The worst statistic about workplace stress is that 20 American workers are murdered on the job every week — or 1,040 workers per year. This is insane! Can you imagine going to work wondering, “Is today the day that so-and-so is going to go postal?” Even the term “going postal” comes from postal service employees coming to work and shooting their supervisors and colleagues.

According to a 2008 survey by the American Psychological Association (Note that this survey was taken at the depth of “The Great Recession”):

  • 50 percent of Americans are increasingly stressed about their ability to provide for their family’s basic needs.
  • 80 percent of Americans stated that the economy is a significant cause of stress.
  • 83 percent of women and 78 percent of men are stressed about money

Although the economy has recovered somewhat, unemployment is still high and wages continue to remain stagnant for all but the top 10 percent of earners. For example, American men aged 25-54 earn less today than they did in 2000 when wages are adjusted for inflation. These trends are magnified for minorities. Unfortunately, stress does not exist in a vacuum. In fact, it affects virtually every aspect of our lives.

Stress and Health

According to Dr. Bruce Lipton, the author of The Biology of Belief, The Honeymoon Effect, and Spontaneous Evolution, 85 percent of all diseases appear to have an emotional element, and the actual percentage is likely to be even higher.

Living in a constant state of stress and anxiety produces a big threat to your health. Constant stress yields consistently high levels of cortisol and insulin, which makes it hard to both lose weight (burn fat) and gain muscle mass. If your cortisol is chronically elevated, you’ll tend to gain weight around your midsection, which is a major contributing factor to developing heart disease, certain types of cancer, diabetes, and metabolic syndrome.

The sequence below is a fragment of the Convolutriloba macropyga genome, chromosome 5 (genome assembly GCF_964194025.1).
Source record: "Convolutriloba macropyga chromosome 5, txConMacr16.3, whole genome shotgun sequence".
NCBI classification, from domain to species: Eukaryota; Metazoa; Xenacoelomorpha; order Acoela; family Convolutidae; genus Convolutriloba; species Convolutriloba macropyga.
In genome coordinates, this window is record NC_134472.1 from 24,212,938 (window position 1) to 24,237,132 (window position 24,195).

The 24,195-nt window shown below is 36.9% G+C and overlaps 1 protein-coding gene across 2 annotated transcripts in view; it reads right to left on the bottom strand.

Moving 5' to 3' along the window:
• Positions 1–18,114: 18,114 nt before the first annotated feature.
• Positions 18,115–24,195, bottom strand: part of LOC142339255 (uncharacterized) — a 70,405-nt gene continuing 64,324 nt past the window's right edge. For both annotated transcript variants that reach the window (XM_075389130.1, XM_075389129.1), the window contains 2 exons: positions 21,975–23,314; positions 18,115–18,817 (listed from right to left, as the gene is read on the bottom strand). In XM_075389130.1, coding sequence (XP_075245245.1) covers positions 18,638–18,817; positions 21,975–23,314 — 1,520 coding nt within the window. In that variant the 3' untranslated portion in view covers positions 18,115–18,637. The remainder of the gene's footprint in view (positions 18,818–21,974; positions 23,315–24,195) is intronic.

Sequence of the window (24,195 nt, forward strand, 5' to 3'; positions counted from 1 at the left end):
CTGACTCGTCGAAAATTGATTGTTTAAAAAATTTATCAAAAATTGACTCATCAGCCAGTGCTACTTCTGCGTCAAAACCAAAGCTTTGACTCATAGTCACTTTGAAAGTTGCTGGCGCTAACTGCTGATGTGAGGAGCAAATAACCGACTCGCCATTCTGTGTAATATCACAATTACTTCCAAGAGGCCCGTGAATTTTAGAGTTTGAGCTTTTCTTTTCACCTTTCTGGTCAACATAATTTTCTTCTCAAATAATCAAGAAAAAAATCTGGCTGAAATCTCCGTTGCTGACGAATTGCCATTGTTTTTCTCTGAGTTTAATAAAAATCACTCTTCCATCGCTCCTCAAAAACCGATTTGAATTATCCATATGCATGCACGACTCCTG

In fact, the list of diseases and chronic conditions that are negatively affected by stress reads like who’s who of major medical problems: heart disease, cancer, gastrointestinal issues, diabetes, metabolic syndrome, depression and anxiety, sleep disorders, Alzheimer’s disease, PTSD, obesity, asthma, allergies, a host of skin issues, fibromyalgia, headaches, accelerated aging, even premature death. It would take a book (or three) to discuss in detail the connection between stress and these conditions. Instead, I would like to touch on just two conditions: heart disease and cancer.

Stress and Heart Disease

In a recent study of stressed individuals, those who said that their health was “extremely” affected by stress had more than twice the risk of having a heart attack or dying from one, compared to those who believed stress had no impact on their health.

A study of Stress Cardiomyopathy (so called, “broken-heart syndrome”) documented that the stress of losing a loved one dramatically raises your risk of having a heart attack. The day after the death of a loved one, the risk of having heart attack jumps 21 times, and the risk remains six times higher for the next week. As the level of stress hormones returns to normal, the risk begins to decline, which takes about a month.

The abrupt increase in the risk of cardiovascular events like a heart attack is related to the flood of stress hormones your body is exposed to following extreme events.